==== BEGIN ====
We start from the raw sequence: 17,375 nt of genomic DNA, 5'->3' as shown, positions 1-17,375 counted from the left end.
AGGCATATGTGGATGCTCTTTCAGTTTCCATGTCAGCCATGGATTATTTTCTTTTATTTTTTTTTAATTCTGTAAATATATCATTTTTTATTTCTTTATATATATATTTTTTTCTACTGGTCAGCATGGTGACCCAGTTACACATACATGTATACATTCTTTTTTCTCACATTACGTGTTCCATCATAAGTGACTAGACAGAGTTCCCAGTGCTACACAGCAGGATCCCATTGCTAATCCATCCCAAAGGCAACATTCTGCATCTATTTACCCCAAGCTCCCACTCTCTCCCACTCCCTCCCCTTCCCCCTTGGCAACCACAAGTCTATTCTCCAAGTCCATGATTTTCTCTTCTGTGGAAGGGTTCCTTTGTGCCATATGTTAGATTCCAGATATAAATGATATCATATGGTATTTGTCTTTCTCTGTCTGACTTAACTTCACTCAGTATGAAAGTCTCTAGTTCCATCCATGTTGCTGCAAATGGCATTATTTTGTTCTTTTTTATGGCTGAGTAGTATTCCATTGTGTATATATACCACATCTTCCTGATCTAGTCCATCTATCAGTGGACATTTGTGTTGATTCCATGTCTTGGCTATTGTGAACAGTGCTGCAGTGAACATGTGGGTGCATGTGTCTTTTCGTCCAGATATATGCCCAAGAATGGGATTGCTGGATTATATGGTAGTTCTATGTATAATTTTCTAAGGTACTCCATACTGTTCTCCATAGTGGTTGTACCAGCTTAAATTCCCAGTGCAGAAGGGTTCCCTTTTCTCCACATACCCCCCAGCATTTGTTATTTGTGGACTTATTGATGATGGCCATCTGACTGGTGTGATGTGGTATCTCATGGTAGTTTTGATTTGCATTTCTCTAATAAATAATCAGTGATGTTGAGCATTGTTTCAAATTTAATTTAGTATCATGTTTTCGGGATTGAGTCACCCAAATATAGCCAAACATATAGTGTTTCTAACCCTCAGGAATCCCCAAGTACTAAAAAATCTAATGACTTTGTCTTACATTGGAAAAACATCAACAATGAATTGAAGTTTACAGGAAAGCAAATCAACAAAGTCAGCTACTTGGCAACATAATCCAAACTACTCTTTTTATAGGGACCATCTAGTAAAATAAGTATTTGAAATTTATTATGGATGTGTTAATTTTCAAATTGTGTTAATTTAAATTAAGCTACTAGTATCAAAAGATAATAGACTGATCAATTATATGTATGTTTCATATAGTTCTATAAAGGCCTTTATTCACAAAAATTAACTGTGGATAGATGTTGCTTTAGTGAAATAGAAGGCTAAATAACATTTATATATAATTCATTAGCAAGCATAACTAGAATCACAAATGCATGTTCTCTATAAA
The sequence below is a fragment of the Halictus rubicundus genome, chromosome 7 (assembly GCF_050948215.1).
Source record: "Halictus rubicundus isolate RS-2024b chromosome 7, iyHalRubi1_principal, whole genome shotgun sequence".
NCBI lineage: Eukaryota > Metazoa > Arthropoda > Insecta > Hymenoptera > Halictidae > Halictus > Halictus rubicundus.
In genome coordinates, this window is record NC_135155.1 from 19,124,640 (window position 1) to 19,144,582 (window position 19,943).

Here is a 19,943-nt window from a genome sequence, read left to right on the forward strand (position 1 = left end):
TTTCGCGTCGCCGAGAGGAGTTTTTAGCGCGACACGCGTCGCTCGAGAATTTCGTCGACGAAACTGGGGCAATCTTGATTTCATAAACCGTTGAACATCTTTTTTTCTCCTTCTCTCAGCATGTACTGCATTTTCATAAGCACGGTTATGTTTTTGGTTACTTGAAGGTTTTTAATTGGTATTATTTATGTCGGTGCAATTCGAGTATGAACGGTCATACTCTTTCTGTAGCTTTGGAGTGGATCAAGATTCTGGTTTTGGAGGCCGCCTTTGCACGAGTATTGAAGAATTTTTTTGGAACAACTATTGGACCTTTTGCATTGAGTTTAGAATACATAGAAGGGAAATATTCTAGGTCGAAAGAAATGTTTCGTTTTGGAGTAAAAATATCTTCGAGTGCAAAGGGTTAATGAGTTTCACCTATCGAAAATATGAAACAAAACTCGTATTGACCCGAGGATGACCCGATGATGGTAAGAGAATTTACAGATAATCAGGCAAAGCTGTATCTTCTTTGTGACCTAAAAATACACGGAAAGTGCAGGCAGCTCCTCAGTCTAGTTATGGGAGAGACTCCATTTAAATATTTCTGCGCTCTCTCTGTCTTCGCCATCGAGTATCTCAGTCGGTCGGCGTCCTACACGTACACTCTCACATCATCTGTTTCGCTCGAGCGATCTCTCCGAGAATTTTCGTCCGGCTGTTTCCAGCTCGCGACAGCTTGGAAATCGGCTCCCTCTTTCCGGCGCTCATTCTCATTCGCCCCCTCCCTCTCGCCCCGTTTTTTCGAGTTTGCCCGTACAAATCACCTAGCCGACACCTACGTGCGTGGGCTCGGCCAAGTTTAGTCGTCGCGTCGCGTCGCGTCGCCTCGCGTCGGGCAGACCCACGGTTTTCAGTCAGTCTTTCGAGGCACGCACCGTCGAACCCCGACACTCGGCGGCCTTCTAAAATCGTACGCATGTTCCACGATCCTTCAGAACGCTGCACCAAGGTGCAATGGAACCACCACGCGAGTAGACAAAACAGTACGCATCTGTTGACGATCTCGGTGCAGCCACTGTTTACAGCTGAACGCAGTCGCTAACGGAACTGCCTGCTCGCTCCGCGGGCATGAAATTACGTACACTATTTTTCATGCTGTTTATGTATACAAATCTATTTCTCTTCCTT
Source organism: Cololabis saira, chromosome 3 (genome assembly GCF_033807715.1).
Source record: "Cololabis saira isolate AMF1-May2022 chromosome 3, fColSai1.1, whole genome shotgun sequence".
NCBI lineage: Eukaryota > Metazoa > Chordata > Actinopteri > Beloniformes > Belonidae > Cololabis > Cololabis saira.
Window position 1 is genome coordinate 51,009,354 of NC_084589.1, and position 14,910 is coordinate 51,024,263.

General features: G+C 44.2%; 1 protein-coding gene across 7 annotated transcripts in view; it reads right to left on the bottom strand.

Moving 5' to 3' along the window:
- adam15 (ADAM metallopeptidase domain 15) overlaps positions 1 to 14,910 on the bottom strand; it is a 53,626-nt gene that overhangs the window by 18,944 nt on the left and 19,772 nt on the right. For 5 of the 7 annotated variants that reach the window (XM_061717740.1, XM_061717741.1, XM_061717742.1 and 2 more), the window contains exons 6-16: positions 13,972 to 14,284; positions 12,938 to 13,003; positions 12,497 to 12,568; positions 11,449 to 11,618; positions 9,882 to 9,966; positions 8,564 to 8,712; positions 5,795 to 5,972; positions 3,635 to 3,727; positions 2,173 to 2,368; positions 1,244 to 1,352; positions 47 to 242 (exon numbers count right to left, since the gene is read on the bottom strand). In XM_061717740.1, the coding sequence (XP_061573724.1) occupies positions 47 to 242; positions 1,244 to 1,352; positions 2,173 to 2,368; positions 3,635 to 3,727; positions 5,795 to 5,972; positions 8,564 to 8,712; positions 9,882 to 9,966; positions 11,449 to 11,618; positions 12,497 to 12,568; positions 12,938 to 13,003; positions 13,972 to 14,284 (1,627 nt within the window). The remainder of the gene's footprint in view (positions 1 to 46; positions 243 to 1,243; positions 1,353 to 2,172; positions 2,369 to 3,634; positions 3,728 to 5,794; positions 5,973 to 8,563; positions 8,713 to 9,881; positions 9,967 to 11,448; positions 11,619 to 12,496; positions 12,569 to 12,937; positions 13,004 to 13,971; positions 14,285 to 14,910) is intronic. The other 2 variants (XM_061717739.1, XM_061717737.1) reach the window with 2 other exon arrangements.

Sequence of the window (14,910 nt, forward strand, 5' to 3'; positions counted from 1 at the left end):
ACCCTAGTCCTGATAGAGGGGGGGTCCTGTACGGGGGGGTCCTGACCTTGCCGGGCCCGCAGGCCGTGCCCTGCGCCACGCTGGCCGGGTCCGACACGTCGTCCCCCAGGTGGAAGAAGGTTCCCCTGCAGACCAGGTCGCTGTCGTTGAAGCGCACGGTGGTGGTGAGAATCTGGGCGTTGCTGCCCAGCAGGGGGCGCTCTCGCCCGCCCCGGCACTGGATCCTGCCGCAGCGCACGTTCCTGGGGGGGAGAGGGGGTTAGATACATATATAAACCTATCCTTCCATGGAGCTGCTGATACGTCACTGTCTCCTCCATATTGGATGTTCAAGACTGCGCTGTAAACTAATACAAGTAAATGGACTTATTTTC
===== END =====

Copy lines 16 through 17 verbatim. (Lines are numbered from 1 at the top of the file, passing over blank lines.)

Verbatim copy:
Sequence of the window (14,910 nt, forward strand, 5' to 3'; positions counted from 1 at the left end):
ACCCTAGTCCTGATAGAGGGGGGGTCCTGTACGGGGGGGTCCTGACCTTGCCGGGCCCGCAGGCCGTGCCCTGCGCCACGCTGGCCGGGTCCGACACGTCGTCCCCCAGGTGGAAGAAGGTTCCCCTGCAGACCAGGTCGCTGTCGTTGAAGCGCACGGTGGTGGTGAGAATCTGGGCGTTGCTGCCCAGCAGGGGGCGCTCTCGCCCGCCCCGGCACTGGATCCTGCCGCAGCGCACGTTCCTGGGGGGGAGAGGGGGTTAGATACATATATAAACCTATCCTTCCATGGAGCTGCTGATACGTCACTGTCTCCTCCATATTGGATGTTCAAGACTGCGCTGTAAACTAATACAAGTAAATGGACTTATTTTC